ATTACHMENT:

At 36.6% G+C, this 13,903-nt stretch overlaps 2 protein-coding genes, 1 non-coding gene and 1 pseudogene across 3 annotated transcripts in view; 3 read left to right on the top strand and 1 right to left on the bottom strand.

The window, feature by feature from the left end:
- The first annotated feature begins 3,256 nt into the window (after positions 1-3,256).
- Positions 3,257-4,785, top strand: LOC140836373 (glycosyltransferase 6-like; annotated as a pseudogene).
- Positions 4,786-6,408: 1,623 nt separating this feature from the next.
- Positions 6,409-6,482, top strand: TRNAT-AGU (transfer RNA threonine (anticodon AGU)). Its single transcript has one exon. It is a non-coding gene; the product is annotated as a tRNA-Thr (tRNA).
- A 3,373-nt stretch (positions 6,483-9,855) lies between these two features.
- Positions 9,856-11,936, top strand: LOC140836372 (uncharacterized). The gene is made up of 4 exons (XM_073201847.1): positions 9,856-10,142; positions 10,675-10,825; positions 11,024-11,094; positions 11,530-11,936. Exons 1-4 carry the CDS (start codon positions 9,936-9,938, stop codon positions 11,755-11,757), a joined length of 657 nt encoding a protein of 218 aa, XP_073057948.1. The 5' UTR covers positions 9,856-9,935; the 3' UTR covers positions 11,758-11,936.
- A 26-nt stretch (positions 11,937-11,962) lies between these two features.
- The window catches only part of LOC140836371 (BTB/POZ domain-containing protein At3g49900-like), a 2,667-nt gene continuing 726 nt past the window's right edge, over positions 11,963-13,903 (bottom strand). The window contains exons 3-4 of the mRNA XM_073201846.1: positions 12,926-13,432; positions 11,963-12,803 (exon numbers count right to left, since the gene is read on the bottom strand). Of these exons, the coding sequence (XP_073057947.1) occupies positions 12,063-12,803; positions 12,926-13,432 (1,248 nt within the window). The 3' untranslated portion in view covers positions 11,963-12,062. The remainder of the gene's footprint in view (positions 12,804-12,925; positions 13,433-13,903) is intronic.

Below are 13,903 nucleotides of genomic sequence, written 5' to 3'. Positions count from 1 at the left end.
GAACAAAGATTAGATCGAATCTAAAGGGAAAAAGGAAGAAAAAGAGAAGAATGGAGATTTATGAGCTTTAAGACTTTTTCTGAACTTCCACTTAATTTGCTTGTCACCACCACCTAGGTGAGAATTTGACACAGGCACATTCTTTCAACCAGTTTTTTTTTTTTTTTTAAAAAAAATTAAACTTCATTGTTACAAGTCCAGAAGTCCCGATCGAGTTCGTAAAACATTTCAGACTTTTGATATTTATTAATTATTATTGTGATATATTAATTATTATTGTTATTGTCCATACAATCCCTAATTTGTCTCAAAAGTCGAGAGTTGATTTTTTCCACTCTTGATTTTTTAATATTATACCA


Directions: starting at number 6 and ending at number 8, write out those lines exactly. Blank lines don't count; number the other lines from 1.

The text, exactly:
- Positions 6,409-6,482, top strand: TRNAT-AGU (transfer RNA threonine (anticodon AGU)). Its single transcript has one exon. It is a non-coding gene; the product is annotated as a tRNA-Thr (tRNA).
- A 3,373-nt stretch (positions 6,483-9,855) lies between these two features.
- Positions 9,856-11,936, top strand: LOC140836372 (uncharacterized). The gene is made up of 4 exons (XM_073201847.1): positions 9,856-10,142; positions 10,675-10,825; positions 11,024-11,094; positions 11,530-11,936. Exons 1-4 carry the CDS (start codon positions 9,936-9,938, stop codon positions 11,755-11,757), a joined length of 657 nt encoding a protein of 218 aa, XP_073057948.1. The 5' UTR covers positions 9,856-9,935; the 3' UTR covers positions 11,758-11,936.